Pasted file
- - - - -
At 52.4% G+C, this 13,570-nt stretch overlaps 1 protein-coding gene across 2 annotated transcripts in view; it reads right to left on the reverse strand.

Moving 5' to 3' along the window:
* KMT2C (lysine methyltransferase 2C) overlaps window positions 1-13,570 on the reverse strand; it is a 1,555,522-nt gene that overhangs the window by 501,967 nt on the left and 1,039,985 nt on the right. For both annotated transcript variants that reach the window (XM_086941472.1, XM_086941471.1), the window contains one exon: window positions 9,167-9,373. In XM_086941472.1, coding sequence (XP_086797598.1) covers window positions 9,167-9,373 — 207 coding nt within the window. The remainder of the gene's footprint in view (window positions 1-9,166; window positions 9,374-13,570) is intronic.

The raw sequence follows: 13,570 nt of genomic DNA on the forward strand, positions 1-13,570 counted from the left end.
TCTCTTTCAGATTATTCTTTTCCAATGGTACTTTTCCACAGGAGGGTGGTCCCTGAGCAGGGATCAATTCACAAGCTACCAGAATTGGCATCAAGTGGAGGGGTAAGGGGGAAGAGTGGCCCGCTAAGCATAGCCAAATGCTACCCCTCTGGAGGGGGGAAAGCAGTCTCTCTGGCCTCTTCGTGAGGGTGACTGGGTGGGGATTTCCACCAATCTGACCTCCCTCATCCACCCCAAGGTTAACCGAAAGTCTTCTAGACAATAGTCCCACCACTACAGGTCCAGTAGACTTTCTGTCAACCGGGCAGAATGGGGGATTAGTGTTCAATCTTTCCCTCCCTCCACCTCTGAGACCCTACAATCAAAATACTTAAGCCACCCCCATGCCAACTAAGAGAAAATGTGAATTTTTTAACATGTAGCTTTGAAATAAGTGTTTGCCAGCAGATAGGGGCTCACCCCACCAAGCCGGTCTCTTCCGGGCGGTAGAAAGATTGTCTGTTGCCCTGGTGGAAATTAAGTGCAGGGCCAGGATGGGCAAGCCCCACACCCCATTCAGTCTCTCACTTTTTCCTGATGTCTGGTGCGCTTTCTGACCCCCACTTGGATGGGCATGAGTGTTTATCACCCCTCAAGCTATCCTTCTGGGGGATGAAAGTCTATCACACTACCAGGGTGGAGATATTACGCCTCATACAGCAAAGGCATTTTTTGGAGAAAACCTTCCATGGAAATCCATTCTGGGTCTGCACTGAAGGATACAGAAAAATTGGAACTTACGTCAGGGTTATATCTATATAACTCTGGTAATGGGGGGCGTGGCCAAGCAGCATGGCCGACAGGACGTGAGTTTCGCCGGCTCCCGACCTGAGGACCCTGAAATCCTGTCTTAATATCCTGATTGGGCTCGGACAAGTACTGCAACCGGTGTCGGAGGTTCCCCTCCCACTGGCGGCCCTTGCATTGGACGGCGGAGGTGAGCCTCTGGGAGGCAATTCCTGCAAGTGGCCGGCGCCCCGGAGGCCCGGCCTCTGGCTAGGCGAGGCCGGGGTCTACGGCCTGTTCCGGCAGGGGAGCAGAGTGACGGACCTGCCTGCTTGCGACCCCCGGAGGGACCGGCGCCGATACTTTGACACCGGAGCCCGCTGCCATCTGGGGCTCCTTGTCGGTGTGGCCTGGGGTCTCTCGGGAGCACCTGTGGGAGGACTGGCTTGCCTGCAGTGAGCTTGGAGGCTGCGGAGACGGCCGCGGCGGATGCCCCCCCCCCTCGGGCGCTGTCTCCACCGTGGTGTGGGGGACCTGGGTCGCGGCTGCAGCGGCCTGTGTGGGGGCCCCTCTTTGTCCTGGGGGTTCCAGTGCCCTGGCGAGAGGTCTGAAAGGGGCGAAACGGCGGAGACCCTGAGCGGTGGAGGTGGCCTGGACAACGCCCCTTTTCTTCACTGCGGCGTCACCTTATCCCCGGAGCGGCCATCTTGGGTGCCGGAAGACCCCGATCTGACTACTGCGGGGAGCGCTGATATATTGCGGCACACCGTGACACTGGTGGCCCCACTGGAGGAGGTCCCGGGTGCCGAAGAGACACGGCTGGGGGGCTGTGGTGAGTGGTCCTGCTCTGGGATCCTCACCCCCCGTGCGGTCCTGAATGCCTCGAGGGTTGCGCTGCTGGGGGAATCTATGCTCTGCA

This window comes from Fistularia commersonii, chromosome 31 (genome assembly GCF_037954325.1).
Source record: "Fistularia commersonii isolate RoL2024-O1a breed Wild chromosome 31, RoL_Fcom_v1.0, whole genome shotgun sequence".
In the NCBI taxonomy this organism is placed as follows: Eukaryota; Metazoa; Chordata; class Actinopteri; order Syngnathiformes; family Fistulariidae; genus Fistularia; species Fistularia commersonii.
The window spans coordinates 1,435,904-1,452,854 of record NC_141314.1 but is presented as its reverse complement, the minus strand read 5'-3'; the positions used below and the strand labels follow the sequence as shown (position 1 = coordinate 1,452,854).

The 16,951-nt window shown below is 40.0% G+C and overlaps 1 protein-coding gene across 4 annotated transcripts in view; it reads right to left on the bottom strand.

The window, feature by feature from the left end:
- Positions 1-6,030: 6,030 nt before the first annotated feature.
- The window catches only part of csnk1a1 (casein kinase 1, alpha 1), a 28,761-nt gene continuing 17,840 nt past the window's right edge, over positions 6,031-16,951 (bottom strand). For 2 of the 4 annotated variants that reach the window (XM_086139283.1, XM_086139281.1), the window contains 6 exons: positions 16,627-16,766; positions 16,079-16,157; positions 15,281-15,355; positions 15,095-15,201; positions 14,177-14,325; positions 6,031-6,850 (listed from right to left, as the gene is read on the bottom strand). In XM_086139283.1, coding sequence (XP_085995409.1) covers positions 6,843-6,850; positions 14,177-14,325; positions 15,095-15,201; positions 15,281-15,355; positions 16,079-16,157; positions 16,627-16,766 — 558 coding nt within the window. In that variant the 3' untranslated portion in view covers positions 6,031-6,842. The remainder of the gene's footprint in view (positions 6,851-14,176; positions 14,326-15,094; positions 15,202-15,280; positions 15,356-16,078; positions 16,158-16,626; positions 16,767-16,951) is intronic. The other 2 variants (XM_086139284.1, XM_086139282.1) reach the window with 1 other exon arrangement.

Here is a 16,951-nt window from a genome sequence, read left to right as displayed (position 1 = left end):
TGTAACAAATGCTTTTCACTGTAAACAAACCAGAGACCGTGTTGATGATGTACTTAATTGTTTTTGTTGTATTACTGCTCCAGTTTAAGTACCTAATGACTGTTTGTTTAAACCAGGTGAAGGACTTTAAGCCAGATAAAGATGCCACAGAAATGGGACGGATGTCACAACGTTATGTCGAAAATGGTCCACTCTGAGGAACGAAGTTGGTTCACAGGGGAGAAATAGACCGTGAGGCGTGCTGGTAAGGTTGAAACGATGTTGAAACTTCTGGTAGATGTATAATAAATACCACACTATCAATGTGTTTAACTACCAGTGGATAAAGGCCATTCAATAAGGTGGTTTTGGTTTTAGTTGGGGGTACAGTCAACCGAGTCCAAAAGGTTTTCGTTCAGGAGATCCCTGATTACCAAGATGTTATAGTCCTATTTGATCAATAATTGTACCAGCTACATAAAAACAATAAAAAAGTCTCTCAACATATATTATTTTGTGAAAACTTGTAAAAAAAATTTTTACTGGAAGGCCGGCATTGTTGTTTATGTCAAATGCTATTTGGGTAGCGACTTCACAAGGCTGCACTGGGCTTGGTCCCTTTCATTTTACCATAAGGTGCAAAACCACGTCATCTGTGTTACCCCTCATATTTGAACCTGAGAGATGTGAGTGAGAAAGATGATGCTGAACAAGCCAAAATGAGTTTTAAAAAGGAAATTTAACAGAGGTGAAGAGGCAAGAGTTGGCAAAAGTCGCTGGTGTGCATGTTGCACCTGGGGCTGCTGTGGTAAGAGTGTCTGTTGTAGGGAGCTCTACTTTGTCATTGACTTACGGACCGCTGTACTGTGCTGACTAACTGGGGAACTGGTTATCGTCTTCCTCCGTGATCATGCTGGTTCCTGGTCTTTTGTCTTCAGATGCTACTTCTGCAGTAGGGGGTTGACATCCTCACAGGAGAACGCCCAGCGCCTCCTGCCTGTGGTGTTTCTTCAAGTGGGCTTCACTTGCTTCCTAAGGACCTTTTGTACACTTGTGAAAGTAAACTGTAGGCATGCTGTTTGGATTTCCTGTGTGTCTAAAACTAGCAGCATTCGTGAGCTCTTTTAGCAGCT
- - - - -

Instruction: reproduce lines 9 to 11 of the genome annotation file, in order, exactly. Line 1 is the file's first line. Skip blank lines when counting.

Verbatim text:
The window spans coordinates 1,435,904-1,452,854 of record NC_141314.1 but is presented as its reverse complement, the minus strand read 5'-3'; the positions used below and the strand labels follow the sequence as shown (position 1 = coordinate 1,452,854).

The 16,951-nt window shown below is 40.0% G+C and overlaps 1 protein-coding gene across 4 annotated transcripts in view; it reads right to left on the bottom strand.

The window, feature by feature from the left end: